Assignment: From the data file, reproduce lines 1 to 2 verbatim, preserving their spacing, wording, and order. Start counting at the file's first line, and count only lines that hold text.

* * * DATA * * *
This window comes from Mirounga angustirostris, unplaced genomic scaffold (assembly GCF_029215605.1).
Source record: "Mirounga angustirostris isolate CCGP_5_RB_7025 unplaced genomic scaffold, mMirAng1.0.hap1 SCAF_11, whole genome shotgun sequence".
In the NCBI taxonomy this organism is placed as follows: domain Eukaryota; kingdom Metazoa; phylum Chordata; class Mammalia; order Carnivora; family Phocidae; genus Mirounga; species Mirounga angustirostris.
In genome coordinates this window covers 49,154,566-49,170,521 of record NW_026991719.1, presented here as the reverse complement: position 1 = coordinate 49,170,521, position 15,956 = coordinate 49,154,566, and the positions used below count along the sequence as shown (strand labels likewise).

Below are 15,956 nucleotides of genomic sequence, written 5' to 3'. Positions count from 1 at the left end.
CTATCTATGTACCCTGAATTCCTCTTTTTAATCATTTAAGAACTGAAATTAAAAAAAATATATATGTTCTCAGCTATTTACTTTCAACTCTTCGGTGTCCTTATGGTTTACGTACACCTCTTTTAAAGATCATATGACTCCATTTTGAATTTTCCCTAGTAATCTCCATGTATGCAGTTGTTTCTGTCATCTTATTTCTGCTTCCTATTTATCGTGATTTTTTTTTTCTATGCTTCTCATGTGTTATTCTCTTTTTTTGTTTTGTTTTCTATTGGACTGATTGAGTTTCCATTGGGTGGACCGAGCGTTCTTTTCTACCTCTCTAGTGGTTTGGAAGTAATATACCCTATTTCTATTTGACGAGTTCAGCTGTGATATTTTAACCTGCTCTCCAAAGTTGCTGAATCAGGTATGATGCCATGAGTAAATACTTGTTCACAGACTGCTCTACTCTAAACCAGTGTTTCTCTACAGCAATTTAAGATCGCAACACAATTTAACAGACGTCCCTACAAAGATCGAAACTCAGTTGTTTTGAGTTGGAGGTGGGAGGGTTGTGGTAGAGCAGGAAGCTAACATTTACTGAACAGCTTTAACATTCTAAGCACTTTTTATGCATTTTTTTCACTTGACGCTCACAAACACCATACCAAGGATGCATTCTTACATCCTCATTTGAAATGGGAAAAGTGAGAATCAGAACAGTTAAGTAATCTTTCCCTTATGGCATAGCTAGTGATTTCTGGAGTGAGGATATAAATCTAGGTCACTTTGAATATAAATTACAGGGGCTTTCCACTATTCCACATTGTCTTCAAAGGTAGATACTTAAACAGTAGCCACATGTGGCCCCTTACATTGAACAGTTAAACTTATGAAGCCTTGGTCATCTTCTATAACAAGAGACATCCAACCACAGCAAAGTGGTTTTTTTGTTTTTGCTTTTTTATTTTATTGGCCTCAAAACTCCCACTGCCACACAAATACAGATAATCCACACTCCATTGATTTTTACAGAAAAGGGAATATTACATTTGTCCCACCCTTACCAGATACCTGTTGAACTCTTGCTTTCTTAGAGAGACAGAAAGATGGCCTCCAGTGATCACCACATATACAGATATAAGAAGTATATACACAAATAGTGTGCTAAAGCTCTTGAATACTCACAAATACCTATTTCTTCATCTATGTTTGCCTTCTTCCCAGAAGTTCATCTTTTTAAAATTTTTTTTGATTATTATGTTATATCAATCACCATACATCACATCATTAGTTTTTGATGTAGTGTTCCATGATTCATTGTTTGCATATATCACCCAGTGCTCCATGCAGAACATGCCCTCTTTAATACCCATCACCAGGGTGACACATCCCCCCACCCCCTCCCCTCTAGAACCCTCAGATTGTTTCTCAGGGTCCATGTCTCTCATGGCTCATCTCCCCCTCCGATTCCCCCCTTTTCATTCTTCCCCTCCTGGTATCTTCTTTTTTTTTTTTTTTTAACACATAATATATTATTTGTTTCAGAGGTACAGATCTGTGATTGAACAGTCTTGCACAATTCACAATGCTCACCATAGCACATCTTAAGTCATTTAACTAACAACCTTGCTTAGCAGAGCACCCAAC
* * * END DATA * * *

This window comes from Mirounga angustirostris, unplaced genomic scaffold (assembly GCF_029215605.1).
Source record: "Mirounga angustirostris isolate CCGP_5_RB_7025 unplaced genomic scaffold, mMirAng1.0.hap1 SCAF_11, whole genome shotgun sequence".